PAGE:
In Ex parte Young, 209 U.S. 123 (1908), the Supreme Court held that a state officer is a proper party in a suit seeking to enjoin the enforcement of an unconstitutional statute if "the state officer, by virtue of his office, has some connection with the enforcement of the act. . . ." Id. at 157. In this case, Defendants concede in their Memorandum of Law that the chief attorneys and chief counsel have significant roles in enforcing the challenged rules by initiating investigations, consulting with and making recommendations to the disciplinary committees and their chairpersons, and initiating formal disciplinary proceedings. Moreover, in some situations, Defendants may dismiss the complaint, issue a letter of caution, or refer the matter for mediation or monitoring. See Defendants' Memorandum of Law at 14-15 (citations omitted). Therefore, the Court DENIES Defendants' cross-motion to dismiss Plaintiffs' claims because it finds that Defendants are properly before the Court as parties in this action.
Defendants also assert that the Court should abstain from adjudicating this matter due to the Burford abstention doctrine. However, as noted at oral argument, this case involves only federal claims challenging the constitutionality of the attorney-advertising rules. It does not involve complex questions of state law or a subject-matter for which the state provides an elaborate review system. See Colo. River Water Conservation Dist. v. United States, 424 U.S. 800, 814-15 (1976) (citation omitted); see also Felmeister v. Office of Attorney Ethics, 856 F.2d 529, 533-34 (3d Cir. 1988) (footnotes and citations omitted). Accordingly, the Court DENIES Defendants' motion to dismiss Plaintiffs' claims based on the Burford abstention doctrine.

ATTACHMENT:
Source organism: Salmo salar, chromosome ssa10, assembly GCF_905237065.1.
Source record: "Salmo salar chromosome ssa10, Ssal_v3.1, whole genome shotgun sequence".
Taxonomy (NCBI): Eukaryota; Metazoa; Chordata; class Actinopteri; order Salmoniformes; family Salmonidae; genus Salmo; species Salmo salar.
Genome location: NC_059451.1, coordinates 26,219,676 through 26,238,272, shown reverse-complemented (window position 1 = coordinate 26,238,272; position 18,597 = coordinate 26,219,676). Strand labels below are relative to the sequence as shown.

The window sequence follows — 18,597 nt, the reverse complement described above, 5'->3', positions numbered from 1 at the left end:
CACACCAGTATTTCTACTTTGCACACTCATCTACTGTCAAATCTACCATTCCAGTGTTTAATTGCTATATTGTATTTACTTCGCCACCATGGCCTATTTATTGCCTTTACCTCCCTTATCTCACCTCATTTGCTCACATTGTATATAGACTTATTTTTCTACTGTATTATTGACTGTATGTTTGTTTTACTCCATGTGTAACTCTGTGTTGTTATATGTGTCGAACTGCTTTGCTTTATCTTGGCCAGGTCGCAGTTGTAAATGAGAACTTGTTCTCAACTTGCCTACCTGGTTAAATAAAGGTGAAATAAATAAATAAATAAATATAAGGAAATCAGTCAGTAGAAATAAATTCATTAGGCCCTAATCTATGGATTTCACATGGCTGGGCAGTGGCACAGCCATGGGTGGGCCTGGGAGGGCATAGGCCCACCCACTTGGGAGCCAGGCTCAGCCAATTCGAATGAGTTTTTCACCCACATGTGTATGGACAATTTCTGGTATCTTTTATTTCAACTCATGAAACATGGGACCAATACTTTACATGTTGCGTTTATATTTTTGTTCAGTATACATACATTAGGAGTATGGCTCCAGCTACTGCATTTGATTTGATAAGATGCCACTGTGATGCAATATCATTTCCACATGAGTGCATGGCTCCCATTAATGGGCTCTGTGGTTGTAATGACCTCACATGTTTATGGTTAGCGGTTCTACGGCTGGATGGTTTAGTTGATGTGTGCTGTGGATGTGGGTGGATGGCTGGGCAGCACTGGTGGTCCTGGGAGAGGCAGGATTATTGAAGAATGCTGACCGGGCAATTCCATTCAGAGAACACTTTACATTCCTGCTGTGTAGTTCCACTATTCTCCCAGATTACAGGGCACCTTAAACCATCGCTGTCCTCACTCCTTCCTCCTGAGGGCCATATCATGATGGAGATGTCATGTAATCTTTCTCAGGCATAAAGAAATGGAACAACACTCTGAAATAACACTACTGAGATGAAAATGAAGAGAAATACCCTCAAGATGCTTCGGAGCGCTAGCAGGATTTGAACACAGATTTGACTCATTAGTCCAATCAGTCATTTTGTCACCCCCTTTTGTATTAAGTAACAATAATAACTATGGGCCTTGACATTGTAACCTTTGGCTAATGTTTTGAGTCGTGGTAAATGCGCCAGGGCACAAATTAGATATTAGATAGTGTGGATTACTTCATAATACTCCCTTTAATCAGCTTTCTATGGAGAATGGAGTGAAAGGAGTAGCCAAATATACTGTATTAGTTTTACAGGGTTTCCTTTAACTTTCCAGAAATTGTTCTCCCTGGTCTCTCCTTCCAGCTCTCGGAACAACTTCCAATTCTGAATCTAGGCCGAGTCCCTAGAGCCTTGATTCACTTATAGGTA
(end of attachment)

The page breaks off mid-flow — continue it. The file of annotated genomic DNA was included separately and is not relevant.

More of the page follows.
Concerning Plaintiffs' motion for a preliminary injunction, the parties dispute whether Plaintiffs face a heightened standard. Generally, the proponent of a preliminary injunction must establish that it would suffer irreparable harm in the absence of an injunction and either (1) "`a likelihood of success on the merits'" or (2) "`sufficiently serious questions going to the merits to make them a fair ground for litigation and a balance of the hardships tipping decidedly'" in the proponent's favor. Jolly v. Coughlin, 76 F.3d 468, 473 (2d Cir. 1996) (quotation and other citation omitted). However, when the proponent challenges "`"government action taken in the public interest pursuant to a statutory or regulatory scheme,"`" it cannot rely on the fair-ground-for-litigation prong and must establish irreparable harm and a likelihood of success on the merits. Id. (quotation and other citation omitted).